One certain fact is that John Prescott is not in the mood to resign. Neither is he going to give up his grace and favour mansion in Dorneywood, or anything else. He is convinced if he gives any ground at all, his enemies will keep at him, demanding more.
Those photographs of him playing croquet on Dorneywood's well-kept lawn, so damning in The Mail on Sunday, are not quite what they seem. Mr Prescott was not, in fact, supposed to be "running the country" when he was leaning on his mallet. Although Tony Blair was then on a flight to Washington, modern communications allowed the Prime Minister to stay in charge from the sky. He hands over the Government to Mr Prescott less frequently than is often thought.
Mr Prescott's staff are also adamant he was not having an idle day, but was taking a break during a genuine "away day" with senior officials, when he discussed reorganising his office.
He can draw comfort from the knowledge that the Chancellor, Gordon Brown, wants him to stay, to supervise what he hopes will be an orderly transfer of power between the Downing Street neighbours. What Mr Blair thinks is more difficult to gauge.
Last week, it was assumed the Prime Minister - now on holiday - was equally determined to hold on to his deputy for the rest of his time in No 10, to avoid a destabilising scramble for power. But Mr Blair can be ruthless when faced by a cabinet minister who is attracting the kind of bad publicity now being heaped on Mr Prescott's head. Other ministers were thought to be indispensable, until one too many days of bad headlines forced them out, Peter Mandelson, David Blunkett and Charles Clarke included.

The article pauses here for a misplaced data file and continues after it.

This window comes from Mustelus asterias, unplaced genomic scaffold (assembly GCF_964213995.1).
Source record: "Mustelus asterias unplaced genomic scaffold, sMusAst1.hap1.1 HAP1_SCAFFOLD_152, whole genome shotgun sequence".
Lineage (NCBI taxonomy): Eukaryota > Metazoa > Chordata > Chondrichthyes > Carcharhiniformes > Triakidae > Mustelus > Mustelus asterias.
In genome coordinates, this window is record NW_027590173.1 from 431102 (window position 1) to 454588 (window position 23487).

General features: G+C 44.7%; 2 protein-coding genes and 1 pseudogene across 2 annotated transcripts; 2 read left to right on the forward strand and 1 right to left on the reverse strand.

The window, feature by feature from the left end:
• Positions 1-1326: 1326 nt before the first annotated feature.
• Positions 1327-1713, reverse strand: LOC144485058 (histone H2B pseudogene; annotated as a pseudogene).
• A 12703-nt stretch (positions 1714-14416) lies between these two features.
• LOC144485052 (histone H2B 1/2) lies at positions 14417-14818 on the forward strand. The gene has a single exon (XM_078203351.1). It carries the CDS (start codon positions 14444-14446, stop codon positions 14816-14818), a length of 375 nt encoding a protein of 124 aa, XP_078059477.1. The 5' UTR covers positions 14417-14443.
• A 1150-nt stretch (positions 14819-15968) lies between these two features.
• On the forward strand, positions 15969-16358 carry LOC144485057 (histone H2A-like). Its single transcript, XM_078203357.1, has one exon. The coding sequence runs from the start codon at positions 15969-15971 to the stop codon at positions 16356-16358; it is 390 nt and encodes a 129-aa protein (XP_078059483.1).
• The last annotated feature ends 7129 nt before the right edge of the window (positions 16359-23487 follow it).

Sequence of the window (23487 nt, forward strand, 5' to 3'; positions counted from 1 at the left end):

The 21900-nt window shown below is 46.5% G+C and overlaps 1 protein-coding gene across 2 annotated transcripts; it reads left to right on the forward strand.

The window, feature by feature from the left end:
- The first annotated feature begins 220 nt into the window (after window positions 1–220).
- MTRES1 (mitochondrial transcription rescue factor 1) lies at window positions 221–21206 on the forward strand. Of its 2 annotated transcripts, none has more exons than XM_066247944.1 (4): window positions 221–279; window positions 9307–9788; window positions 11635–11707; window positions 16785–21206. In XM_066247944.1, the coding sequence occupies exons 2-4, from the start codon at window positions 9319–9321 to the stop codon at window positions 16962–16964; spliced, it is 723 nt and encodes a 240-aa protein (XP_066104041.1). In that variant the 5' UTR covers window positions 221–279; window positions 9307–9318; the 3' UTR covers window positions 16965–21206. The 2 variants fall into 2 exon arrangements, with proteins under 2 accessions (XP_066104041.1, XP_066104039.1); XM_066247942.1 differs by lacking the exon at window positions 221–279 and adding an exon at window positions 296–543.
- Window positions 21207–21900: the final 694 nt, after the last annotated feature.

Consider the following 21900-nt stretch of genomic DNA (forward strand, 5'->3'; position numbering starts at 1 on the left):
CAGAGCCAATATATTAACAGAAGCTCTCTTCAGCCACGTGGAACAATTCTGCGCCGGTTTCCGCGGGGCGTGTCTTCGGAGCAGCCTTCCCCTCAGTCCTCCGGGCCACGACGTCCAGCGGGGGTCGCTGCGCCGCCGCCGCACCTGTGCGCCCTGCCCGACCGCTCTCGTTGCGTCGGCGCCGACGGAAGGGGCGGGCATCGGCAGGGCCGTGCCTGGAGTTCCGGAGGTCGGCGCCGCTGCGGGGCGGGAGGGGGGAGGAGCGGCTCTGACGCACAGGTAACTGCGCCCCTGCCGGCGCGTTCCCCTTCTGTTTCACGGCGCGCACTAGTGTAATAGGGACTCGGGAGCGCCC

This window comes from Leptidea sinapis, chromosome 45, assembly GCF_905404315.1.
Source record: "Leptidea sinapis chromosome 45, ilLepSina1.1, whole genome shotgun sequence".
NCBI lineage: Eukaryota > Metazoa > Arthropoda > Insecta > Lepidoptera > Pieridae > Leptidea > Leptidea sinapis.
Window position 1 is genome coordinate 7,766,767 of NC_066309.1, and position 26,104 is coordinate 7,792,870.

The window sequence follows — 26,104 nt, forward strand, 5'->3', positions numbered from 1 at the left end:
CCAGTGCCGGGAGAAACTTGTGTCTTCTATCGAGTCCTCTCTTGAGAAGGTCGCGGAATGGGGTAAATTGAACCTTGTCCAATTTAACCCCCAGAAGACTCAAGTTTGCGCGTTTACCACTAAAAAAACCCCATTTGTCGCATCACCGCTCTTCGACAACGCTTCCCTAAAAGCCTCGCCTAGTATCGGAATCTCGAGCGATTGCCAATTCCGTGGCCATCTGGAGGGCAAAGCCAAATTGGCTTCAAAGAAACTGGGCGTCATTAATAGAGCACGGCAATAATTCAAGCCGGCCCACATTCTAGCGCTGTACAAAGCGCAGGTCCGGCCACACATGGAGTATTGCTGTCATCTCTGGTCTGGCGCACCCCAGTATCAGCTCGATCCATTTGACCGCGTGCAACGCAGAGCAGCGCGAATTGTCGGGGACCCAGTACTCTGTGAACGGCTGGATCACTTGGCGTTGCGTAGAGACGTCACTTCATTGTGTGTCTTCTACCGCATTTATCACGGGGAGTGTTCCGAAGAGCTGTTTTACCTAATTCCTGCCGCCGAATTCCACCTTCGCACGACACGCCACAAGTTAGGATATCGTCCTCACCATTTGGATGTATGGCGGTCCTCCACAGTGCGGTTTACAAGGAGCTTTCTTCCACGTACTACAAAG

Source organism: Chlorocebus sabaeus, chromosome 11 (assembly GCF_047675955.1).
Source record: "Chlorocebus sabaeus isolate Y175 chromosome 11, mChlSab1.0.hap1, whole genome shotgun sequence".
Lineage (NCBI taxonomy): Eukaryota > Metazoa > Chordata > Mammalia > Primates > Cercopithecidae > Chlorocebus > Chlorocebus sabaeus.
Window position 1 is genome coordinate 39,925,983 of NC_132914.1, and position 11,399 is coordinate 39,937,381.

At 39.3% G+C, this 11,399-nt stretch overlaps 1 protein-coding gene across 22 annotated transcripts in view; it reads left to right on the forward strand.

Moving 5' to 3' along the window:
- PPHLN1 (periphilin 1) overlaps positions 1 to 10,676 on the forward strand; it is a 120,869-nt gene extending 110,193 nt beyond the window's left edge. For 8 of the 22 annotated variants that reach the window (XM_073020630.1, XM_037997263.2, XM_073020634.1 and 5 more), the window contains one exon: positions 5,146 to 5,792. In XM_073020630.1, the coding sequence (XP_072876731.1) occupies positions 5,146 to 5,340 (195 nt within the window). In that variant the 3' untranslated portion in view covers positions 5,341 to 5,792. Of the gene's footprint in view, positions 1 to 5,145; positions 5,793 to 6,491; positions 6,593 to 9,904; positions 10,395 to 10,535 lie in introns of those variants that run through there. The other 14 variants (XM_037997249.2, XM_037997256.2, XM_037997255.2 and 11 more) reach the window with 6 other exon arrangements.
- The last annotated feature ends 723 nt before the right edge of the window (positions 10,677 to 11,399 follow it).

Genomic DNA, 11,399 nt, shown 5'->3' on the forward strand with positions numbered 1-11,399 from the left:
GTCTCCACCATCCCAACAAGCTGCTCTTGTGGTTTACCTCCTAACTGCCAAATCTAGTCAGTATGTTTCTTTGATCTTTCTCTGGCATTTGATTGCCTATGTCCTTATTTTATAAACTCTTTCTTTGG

And ominously for Mr Prescott, several newspapers have carried the story that he held on to Dorneywood against Mr Blair's better judgement, having pleaded to be allowed to keep it when he let go of his department. He must know the story was leaked by someone in Downing Street, trying to protect the Prime Minister. If Downing Street staff are already prepared to brief at his expense, he must wonder what they will do if the newspaper campaign against him goes on.
But if there is one thing sure to make the DPM tough it out, it is having his old antagonist Mr Mandelson pop up on airwaves dropping a hint to go. What Mr Prescott thinks of Mr Mandelson is no secret: it showed on the day he stood by the Thames looking at a hideous crab. "Peter", he called it.
Should Mr Blair decide on his return that his deputy has become a liability, the first step is straightforward. Mr Blair can take away his title, his place in Cabinet, and his grace and favour homes. He could then appoint a new DPM, or abolish the title. The nightmare scenario for Mr Brown is that somebody else serves as Mr Blair's deputy, and does it so well he begins to look like a potential Prime Minister.
But the risk for Tony Blair would be that a humiliated Mr Prescott might decide he could not then continue as deputy leader of the Labour Party, a job not in Mr Blair's gift. That would trigger an election, with a new deputy emerging at conference in September. Once elected, they would be unsackable. And if the party were faced with the expense of a deputy leadership election, the call to make it a leadership election too would become louder and louder, possibly making Mr Blair's position untenable.
Without Prescott, there is turmoil ahead; with him still in post, the risk of bad publicity never goes away. It is not a happy choice for Tony Blair.